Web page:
Of course if any agency like Social Security, which has been showing a profit since 1983 when it was last adjusted and is currently owed about three trillion dollars, were to need any of its additional funds or some of the monies owed to it, that would create problems since the monies has been and are continuing to be spent, both the principle and the interest, and Social Security is given book credit for all these amounts.

 

This process is also true for a large number of government funds that run a surplus; the excess money is freely added to the general fund.  The major exception to this practice would be the Federal Reserve which will and has used debt funds to make adjustments in the National Cash Flow, adding money when there is a shortage during periods of deflation or recession and taking funds out of the National Cash Flow during periods of increasing inflation when there is too much money available in the flow.

 

The rest of the Public or National Debt is private, borrowed on a short or long term basis, from individuals, countries, and other entities.  The major foreign holder of American debt is China, (whether its individuals, companies, or the government itself is another question), holding about 3 trillion dollars’ worth of this loan paper.  Japan is next holding a little less.  The third, I believe, is India.  Companies and individuals hold this mortgage paper.  The FED has sales of it going on all the time, selling short to long term bonds.

 

In addition people buy EE bonds as gifts and as a form of savings.  These bonds function over a 5 year period and their cost is less than the face value of the bond which is the value after 5 years.  They make nice gift for youngsters in that they cost less than their face value and if they are held over 5 years pay additional interest.  I bonds tend to cost more and generally pay a higher rate of interest.  Here the interest is added on to the bond.  There are no state or local taxes on these bonds.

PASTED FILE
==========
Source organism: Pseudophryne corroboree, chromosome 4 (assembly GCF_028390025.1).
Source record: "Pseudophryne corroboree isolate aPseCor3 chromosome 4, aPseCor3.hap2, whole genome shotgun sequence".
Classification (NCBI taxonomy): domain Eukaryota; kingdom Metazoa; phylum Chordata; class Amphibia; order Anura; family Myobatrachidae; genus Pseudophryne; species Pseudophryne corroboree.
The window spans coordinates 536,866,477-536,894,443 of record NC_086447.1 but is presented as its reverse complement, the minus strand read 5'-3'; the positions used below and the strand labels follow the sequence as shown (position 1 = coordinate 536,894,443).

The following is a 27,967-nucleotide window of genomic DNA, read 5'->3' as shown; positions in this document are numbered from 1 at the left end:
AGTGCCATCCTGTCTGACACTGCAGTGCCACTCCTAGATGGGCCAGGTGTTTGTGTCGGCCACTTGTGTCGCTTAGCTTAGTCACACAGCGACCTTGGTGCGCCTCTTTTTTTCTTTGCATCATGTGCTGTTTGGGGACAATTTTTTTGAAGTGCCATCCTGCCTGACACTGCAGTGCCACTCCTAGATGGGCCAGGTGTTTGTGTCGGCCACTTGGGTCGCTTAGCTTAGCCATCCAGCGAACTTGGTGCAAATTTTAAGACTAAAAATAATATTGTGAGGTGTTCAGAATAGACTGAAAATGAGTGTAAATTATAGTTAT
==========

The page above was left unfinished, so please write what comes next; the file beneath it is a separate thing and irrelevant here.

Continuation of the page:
How real is the Public or National Debt if the Federal Government owns a large percentage of its own debt?  An interesting question and different economists have different conclusions or interpretations of this fact.

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Alan Greenspan, a conservative economist, was appointed Federal Reserve Chairman by President Ronald Reagan in August 1987 and served until January of 2006.  He held that the Free Market was essential in making economic decisions.  Reagan and his advisors followed the same principle.  They deregulated the banking industry and allowed them to move freely forward.

 

Greenspan served for almost 20 years as Chairman, the second longest tenure of any chairman in the FED and was looked upon by many members of Congress almost as a seer who could foretell the economic future.  Unfortunately Greenspan, even with all the information provided by the Federal Reserve’s constant monitoring of the economy missed the major change that occurred during his term as Chairman.  That was the need for rapid monetary expansion by a rapidly growing economy.  Instead of the FED increasing the money supply in a sane fashion it was left to the unregulated banks to expand the amount of currency in circulation.  This was done slowly at first and then gathered speed like a free moving vehicle rushing downhill.  By 2007 the signs of eminent economic collapse were present.  But they were faced with denial by a generation of bankers who had known only rising real estate values.  The Real Estate Crash came in late 2008 when the entire real estate market disintegrated overnight.  So much for economic awareness by the experts!